A whale shark enjoys a meal of single use plastic thanks to supermarkets and oil companies



CAMPAIGN FOR ZERO WASTE - Supermarkets and oil companies have a lot to answer for. Politicians must explain why they let the retailers and fossil fuel industry get away with a practice they know to be harmful to marine life. Companies are largely driven by money and greed, their shareholders often kept in the dark. All the while millions of seabirds are dying, polar bears are playing with plastic and even shellfish have become inedible in some locations. This is morally unsound!



The very existence of supermarkets encourages producers to seek ways of presenting their goods to compete for trade and vie for cost savings, to get the customers. But it must be said that plastic is useful for wrapping produce to keep it fresh, and the lure into unsustainable practices is understandable. But that was before we realised that we are poisoning the marine environment, and the fish that feed a substantial proportion of people around the world, upsetting the Blue Economy, where in the face of population growth and desertification, the sea is a valuable resource.


Much of the argument for plastic packaging is to do with being able to see the produce. Where there are now many transparent films with biodegradable and compost-able qualities, we imagine it would be a relatively simple matter to use paper/cardboard trays with clear window films made of the more environmentally friendly bio-polymers.


We therefore propose canvassing supermarkets to enjoin in the Seven Point cleanup Plan, where bag taxes (in the UK) and outright single use bans, have failed to make any impact on plastic reduction, other than single use bags.





ARTICLE 1 (draft)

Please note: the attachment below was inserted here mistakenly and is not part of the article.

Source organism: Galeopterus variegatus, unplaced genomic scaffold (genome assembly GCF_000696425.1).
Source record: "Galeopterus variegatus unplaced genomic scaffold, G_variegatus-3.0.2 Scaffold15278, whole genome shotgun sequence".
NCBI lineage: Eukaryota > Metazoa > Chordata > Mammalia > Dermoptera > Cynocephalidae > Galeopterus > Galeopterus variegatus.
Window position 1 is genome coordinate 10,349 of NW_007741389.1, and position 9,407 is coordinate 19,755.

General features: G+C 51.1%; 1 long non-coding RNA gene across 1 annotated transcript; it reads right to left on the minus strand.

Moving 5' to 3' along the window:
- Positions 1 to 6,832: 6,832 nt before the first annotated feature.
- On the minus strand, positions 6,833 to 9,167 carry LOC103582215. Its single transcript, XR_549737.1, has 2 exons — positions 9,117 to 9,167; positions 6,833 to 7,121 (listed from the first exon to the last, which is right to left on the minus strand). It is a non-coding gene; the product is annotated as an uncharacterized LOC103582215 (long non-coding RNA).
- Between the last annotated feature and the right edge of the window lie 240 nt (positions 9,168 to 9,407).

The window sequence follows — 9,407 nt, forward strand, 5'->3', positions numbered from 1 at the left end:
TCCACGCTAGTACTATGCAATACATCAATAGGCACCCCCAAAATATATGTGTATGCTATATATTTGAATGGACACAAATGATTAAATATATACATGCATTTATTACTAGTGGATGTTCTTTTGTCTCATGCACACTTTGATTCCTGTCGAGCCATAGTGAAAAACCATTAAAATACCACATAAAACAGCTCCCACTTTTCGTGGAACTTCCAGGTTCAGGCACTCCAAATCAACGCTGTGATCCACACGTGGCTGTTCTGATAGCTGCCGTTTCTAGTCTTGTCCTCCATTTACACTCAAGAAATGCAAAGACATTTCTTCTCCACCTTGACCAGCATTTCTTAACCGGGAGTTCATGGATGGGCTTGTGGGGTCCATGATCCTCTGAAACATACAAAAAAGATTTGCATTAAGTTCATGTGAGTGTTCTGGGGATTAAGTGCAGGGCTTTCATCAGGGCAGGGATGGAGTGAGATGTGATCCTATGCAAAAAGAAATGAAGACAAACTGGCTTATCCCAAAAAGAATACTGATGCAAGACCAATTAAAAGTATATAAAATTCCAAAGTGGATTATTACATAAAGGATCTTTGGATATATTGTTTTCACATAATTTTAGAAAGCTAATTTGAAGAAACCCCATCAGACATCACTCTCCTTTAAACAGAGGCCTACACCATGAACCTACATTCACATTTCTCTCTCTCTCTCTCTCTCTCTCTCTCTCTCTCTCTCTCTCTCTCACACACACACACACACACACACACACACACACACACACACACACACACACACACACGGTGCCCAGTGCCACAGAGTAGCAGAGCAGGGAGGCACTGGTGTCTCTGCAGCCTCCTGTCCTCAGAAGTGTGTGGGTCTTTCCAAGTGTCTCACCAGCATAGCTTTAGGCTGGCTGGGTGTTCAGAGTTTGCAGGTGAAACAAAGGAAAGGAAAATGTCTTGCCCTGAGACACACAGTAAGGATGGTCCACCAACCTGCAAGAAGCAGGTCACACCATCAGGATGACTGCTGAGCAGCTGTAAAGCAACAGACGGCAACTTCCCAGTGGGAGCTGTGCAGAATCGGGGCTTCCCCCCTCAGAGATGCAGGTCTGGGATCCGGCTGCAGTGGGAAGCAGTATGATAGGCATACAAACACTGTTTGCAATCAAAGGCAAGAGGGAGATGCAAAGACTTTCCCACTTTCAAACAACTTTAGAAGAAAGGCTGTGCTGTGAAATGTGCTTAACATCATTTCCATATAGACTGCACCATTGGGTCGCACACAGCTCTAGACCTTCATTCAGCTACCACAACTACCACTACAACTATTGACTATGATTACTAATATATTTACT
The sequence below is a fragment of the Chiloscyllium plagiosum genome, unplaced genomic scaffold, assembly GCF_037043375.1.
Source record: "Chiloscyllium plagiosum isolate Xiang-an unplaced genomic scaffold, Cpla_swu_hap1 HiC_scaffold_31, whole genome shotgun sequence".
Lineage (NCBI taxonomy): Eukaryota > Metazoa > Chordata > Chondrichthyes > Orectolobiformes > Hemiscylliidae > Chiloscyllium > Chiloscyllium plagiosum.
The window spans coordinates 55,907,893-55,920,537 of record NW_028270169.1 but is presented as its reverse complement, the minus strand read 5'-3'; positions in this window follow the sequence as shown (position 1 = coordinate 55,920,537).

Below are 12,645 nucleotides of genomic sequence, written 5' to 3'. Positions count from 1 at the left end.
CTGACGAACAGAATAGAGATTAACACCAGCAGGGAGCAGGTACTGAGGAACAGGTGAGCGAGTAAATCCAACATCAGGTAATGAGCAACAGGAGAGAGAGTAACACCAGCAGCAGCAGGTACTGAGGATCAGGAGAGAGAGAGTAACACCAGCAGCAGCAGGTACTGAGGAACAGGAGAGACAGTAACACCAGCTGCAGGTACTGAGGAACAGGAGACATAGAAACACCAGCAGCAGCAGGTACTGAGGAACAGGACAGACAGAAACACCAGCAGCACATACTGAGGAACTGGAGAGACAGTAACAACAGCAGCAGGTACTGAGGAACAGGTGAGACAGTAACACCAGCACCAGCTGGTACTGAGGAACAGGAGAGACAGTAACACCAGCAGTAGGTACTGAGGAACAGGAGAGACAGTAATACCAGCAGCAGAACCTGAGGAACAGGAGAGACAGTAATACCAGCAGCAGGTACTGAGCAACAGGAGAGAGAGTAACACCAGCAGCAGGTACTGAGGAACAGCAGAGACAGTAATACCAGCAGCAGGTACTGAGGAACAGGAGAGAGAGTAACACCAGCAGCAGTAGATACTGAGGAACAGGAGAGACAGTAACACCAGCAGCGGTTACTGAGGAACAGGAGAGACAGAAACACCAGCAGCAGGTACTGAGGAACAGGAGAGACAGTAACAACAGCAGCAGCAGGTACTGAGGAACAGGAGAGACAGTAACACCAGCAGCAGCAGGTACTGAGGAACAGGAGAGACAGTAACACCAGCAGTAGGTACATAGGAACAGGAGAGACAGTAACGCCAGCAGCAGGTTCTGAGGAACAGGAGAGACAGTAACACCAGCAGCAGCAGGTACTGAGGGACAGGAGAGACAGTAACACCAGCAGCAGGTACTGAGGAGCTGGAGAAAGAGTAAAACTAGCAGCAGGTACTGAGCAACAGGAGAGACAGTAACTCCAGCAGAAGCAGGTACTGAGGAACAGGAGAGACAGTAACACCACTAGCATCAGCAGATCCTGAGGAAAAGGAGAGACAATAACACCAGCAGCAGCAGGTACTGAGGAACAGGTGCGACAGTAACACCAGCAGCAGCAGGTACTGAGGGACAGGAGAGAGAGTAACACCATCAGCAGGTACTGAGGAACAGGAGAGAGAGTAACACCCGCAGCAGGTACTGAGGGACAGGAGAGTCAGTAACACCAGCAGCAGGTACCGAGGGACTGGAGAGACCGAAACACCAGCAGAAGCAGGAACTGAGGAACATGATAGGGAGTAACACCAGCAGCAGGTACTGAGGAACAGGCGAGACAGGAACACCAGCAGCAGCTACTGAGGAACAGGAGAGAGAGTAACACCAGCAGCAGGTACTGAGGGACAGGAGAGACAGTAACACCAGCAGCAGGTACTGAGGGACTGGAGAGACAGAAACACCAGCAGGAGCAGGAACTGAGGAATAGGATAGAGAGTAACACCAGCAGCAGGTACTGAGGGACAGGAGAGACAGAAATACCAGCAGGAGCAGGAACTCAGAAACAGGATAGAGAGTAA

1. Supermarkets and other major retailers and manufacturers of packaged goods, should consider replacing plastic bags with paper and cloth. Paper for casual purchases and cloth to carry more weight. Cardboard boxes that are at present crushed after goods have been displayed, could be offered to customers on a free basis. Replaced items qualify for trading credits as per Article 7.


2. Supermarkets should endeavor to create a relationship with their customers, the aim being to encourage customers to bring their own carrying bags. Most retailers already have the mechanism to do so with Loyalty Cards. (For example in the UK the Tesco Club Card could give points for those bringing their own bags.)


3. Efforts should be made to redesign packaging for goods currently in plastic containers and packs, the aim being to replace & least 90% with paper and cardboard for the structural element, and 100% for styrofoam (expanded polystyrene) protective fillers. Transparent windows for customers to inspect the goods, should be made of biodegradable plastic. Re-designed items qualify for trading credits as per Article 7.


4. Care should be taken in the labeling of products. Where the producers admit that their containers are "currently not recyclable," they should seek to replace with alternative materials. which are recyclable, or include in an approved recycling regime as per Article 5.


5. Supermarkets and other major retailers or manufacturers of packaged goods, should seek to encourage third party suppliers to provide their goods in similarly packaged goods. Goods supplied to supermarkets without any re-design, should be subject to Plastic Tax, as per Article 7.


6. Products should carry packaging information in digital form for stocking and tracking purposes, especially in relation to fines and rewards. Stocking data should be made available for inspection of packaging, such as to rate in terms of Offset Trading as per Article 7.

7. Products claiming to be packaged in biodegradable plastic should clearly state if the term "compostable" decomposes domestically, or otherwise state that industrial composters are required. This information being part of a digital stocking system as per Section 6 above.








1. Supermarket packaging transformation (back) to paper predominantly
2. Glass bottles, metal cans, waxed cartons over plastic, unless genuinely biodegradable 
3. Monitoring rivers and strict enforcement against micro-fiber spillages from treatment plants
4. Trackers for fishing nets and strict enforcement for dumping, unless accidents reported
5. Recycling of plastic to 90% with controlled incineration of 5% non-reusable elements, banks
6. Filtration on domestic machines to remove microfibres from clothing
7. Introduction of a plastic credit (incentives) trading scheme to drive the clean up